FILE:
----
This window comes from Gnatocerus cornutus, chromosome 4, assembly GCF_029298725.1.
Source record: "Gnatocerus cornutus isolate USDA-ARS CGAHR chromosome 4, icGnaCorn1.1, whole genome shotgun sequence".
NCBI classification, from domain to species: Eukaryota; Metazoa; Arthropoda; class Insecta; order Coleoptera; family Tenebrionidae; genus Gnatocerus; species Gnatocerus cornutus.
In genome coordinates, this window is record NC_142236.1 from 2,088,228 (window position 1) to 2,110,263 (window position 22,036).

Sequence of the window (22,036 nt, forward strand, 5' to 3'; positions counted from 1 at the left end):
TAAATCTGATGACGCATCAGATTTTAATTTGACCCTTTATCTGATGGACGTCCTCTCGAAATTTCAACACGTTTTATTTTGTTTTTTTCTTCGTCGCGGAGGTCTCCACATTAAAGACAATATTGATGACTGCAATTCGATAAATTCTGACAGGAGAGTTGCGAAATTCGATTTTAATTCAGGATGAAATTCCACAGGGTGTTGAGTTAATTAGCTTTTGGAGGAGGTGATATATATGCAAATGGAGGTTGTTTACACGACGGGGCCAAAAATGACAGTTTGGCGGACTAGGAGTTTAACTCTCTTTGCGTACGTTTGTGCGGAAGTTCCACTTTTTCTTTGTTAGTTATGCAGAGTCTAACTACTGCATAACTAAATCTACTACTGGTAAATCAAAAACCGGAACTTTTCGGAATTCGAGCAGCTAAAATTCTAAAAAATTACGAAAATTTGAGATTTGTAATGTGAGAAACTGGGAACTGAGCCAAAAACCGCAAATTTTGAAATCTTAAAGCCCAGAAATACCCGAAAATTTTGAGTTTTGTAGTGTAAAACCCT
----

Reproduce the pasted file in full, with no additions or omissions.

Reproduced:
This window comes from Gnatocerus cornutus, chromosome 4, assembly GCF_029298725.1.
Source record: "Gnatocerus cornutus isolate USDA-ARS CGAHR chromosome 4, icGnaCorn1.1, whole genome shotgun sequence".
NCBI classification, from domain to species: Eukaryota; Metazoa; Arthropoda; class Insecta; order Coleoptera; family Tenebrionidae; genus Gnatocerus; species Gnatocerus cornutus.
In genome coordinates, this window is record NC_142236.1 from 2,088,228 (window position 1) to 2,110,263 (window position 22,036).

Sequence of the window (22,036 nt, forward strand, 5' to 3'; positions counted from 1 at the left end):
TAAATCTGATGACGCATCAGATTTTAATTTGACCCTTTATCTGATGGACGTCCTCTCGAAATTTCAACACGTTTTATTTTGTTTTTTTCTTCGTCGCGGAGGTCTCCACATTAAAGACAATATTGATGACTGCAATTCGATAAATTCTGACAGGAGAGTTGCGAAATTCGATTTTAATTCAGGATGAAATTCCACAGGGTGTTGAGTTAATTAGCTTTTGGAGGAGGTGATATATATGCAAATGGAGGTTGTTTACACGACGGGGCCAAAAATGACAGTTTGGCGGACTAGGAGTTTAACTCTCTTTGCGTACGTTTGTGCGGAAGTTCCACTTTTTCTTTGTTAGTTATGCAGAGTCTAACTACTGCATAACTAAATCTACTACTGGTAAATCAAAAACCGGAACTTTTCGGAATTCGAGCAGCTAAAATTCTAAAAAATTACGAAAATTTGAGATTTGTAATGTGAGAAACTGGGAACTGAGCCAAAAACCGCAAATTTTGAAATCTTAAAGCCCAGAAATACCCGAAAATTTTGAGTTTTGTAGTGTAAAACCCT